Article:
Director’s Concept Statement
TONY N’ TINA’S WEDDING
An interactive audience experience with improvisational elements
SCOTT D. PAFUMI
HERNDON HS THEATRE
As Thornton Wilder so aptly wrote in Act 2 of his iconic American tribute in Our Town, “There are a lot of things to be said about a wedding. There are a lot of thoughts that go on during a wedding. We can’t get them all into one wedding, naturally.”
I am a descendant of Sicilian-Italian grandparents, and was born in Queens (Astoria) in the early 70’s. I am someone who adores his family and friends, loving them with my whole heart and arms. I’m not a big fan of the industrial wedding complex, and all that it does to pick the pockets of middle-class America, but I get why everyone wants to spend the money to feel like royalty for a day. I have been to all kinds of weddings: church weddings, beach weddings, destination weddings, southern weddings, northern weddings, gay weddings, and I have even been the groom of two of my own! As a theatre director, I have staged my fair share of weddings with my students over the last two decades. I have been asked to sing at weddings, I have given plenty of speeches and toasts, and have even earned the coveted role as the “best man”. All this past is prologue which I shall call upon as we embark on the journey to create the joy that is Tony & Tina’s Wedding.
In the mid 1980’s a small, professional theatre group in New York was formed: The Artificial Theatre Company. The play was conceived by Nancy Cassaro, this group of actors who endeavored to bring life to what they knew best – Italian American stories, specifically, growing up in the borough of Queens, New York. Coming out of college, Cassaro and her friends realized there were not enough plays and stories on this group of people, people from “the neighborhood”. Tony & Tina answers that call. They created a wonderful journey through the typical formula of a big Italian Catholic wedding, where two families become one. Sometimes the families get along, and sometimes they are rivals ala a Montague/Capulet allusion. In this story, the Vitales’ and the Nunzios’ work out their differences as they celebrate their favorite son and daughter. The hilarity of this play, which ran for over ten years Off-Broadway, comes from the rich character backstories, the high-jinx of the wedding party, the interactions with the live audience as attendees, and the improvisational moments that are unique to every performance. Although there is a formula and a schedule for the wedding proceedings, just like in real life, there is no accounting for what can and will happen when these two families collide on the big day.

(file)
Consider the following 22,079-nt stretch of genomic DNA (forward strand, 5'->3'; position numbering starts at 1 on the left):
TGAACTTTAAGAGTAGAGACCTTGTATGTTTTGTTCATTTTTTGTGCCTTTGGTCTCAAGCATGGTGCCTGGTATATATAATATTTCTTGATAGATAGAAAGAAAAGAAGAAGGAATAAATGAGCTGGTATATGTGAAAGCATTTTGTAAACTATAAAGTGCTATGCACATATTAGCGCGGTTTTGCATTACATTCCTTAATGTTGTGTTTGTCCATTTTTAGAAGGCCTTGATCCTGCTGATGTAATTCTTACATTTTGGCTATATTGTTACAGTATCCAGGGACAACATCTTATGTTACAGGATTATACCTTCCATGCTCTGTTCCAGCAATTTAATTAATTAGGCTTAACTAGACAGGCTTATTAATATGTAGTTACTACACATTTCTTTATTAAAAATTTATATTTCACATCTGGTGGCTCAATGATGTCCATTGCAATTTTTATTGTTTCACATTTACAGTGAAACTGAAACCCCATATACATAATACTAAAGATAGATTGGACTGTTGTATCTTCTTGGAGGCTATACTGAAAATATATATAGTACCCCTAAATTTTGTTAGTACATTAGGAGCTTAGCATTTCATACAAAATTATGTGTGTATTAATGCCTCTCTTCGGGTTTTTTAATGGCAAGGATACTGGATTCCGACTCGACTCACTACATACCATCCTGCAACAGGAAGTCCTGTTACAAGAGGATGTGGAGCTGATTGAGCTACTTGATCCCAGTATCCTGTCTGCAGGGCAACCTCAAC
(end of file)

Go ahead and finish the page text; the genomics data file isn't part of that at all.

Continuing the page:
My vision and concept for producing this play includes the following: the setting will be all in one place, at a reception hall that can accommodate both a ceremony and the party that follows. The audience will be seated at tables with their close friends and family, all hoping to get a sight line of the main events of the vows, the bridegroom tables, and the dance floor. Food will be served from local Italian restaurants, wherein even the waiters are actors in the play. Audience members will be served (non-alcoholic) drinks to be used for the toasts and to sustain them after they have been asked to dance with the celebrants. This play will be presented without an intermission and will be under “two hours traffic of our stage”. The opening moments of the show will introduce all the guests to the individual stories and backgrounds of each rich character and who they are to the bride and groom. I’m choosing to set this play in June of 1991, a 30-year homage from my high school graduation. Also, the play was originally written and set in the 1980’s, so we can continue to enjoy a soundtrack of pop dance music from this era. Complete the set with disco colored lighting and a raised dance floor, and we will have all the makings of a neighborhood wedding stuck in the proverbial old school Queens, New York – you know, my people – fuhgeddaboudit!